'We've got to work together', so says one Anti-Slavery group in Cheshire, who have been working across denominations for five years to raise awareness of modern slavery in their area.
Five years ago, a group of Christians living in Cheshire began a journey. From different churches, and different walks of life, they didn’t have a lot in common. Except for one thing: they had heard about modern slavery, and they wanted to do something about it.
They began to pray together, earnestly asking God what their next steps should be. From their prayers and conversations there emerged a consensus – whatever they did, they needed to do it together. One group member, who has been involved in the work since the beginning, explains why:
“We felt that we had to work across all denominations and faiths and people of none because otherwise we would be cutting across each other, not using our limited resources to maximum effectiveness. Therefore we don’t see it as Church of England, Methodist, or Baptist, we see it as the corporate church on earth working on this together, across all denominations.”
After building the foundation of the group with prayer, they decided to increase their knowledge of the issue by inviting a senior member of the Salvation Army to speak to them. They then held a forum, where Major Anne Read, who runs the Salvation Army’s work on modern slavery, spoke. It was attended by people from all across the North-West and helped them to galvanise their mission. They decided to focus on awareness raising and raising money to support the victims of modern slavery.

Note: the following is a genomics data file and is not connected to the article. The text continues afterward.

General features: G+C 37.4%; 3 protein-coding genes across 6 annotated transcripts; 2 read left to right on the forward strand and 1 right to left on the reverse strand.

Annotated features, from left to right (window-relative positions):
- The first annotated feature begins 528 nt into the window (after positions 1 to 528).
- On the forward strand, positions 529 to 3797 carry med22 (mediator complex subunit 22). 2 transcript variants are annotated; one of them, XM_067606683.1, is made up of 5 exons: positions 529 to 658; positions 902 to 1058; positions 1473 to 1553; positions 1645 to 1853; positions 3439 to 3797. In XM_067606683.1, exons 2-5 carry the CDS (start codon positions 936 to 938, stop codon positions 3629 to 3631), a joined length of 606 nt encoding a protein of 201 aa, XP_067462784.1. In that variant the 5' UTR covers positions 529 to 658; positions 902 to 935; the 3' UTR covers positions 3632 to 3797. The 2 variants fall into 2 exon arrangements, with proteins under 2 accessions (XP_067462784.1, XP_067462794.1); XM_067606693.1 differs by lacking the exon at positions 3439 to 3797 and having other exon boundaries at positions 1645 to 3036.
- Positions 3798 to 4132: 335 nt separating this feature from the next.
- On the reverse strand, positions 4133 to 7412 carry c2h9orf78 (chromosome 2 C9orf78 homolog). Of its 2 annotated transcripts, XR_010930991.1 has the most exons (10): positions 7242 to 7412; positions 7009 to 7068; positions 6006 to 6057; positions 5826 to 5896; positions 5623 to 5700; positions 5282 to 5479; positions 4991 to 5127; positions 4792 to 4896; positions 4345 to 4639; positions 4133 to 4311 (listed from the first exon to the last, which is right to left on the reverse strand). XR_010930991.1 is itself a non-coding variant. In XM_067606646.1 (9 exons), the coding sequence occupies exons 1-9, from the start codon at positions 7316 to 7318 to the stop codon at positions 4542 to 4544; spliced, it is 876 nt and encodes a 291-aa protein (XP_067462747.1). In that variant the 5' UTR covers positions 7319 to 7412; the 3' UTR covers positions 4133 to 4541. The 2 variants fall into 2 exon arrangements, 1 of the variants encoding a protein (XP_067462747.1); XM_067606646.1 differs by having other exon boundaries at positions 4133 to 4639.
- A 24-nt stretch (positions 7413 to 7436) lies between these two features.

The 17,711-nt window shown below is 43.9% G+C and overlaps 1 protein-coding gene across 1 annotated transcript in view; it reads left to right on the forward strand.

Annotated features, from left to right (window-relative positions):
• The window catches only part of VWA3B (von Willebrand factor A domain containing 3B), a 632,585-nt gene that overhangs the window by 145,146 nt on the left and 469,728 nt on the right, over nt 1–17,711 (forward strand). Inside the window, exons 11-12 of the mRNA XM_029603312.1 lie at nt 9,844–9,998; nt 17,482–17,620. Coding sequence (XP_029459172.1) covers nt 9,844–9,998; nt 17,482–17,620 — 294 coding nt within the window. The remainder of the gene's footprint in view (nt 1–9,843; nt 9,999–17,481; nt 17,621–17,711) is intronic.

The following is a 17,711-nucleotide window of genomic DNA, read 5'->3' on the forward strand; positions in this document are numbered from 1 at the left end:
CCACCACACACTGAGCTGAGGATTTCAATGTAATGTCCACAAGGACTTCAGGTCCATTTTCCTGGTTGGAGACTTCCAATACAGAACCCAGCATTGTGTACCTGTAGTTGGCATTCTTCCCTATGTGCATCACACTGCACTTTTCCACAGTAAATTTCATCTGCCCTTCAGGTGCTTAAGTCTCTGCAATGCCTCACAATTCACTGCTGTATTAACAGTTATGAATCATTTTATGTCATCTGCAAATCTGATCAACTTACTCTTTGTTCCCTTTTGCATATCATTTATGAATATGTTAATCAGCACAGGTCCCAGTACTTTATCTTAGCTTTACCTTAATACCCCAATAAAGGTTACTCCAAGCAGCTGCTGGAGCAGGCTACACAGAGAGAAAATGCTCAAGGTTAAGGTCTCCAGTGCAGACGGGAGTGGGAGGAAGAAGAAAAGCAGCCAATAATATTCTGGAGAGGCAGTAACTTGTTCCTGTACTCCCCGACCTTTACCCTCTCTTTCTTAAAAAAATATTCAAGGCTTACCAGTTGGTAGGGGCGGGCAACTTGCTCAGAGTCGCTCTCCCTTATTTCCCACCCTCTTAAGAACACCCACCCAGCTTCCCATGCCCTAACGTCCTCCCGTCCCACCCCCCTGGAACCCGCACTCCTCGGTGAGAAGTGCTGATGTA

They spoke at men’s breakfasts, women’s evenings, WI meetings, youth groups, and coffee mornings. More people began to come on board, particularly young people who took on some of the speaking engagements – building their own skills and spreading the word about modern slavery at the same time!
As their volunteer base grew, as well as recognition within the area, the opportunities they were offered began to grow too. The group has been surprised at the help they have received from local people. They held a pop-up charity shop in a recently vacated shop on the high street, selling donated items to raise money for charities working with survivors, as well as raising awareness with shoppers. They couldn’t get any of the churches to cover the insurance, but incredibly the owner of the shop offered to foot the bill. They were even able to borrow tills from the shop opposite, and the shop's staff trained the volunteers in how to use them!
They see the church as part of the community and have collaborated wherever possible, going in with the Soroptomists on a tent at the County Show, where they gave out leaflets and hosted Stop the Traffik's Gift Box.
To make sure the project is sustainable, from the beginning they have always safeguarded the time and welfare of their volunteers. All the projects they do have a beginning and an end, so people know they’re not committing forever. And they try and fit round schedules as much as possible. If someone only has an hour to give in between doing their shopping and getting to work, then they will find something to fill that hour, and no more!
They advise anyone who wants to start their own Anti-Slavery group to take the time to get acquainted with what is going on in their area first. Don’t rush into intervention, but instead see who is doing what, and why. As the group leader says, “no one group is going to solve modern slavery, so we’ve all got to work together”.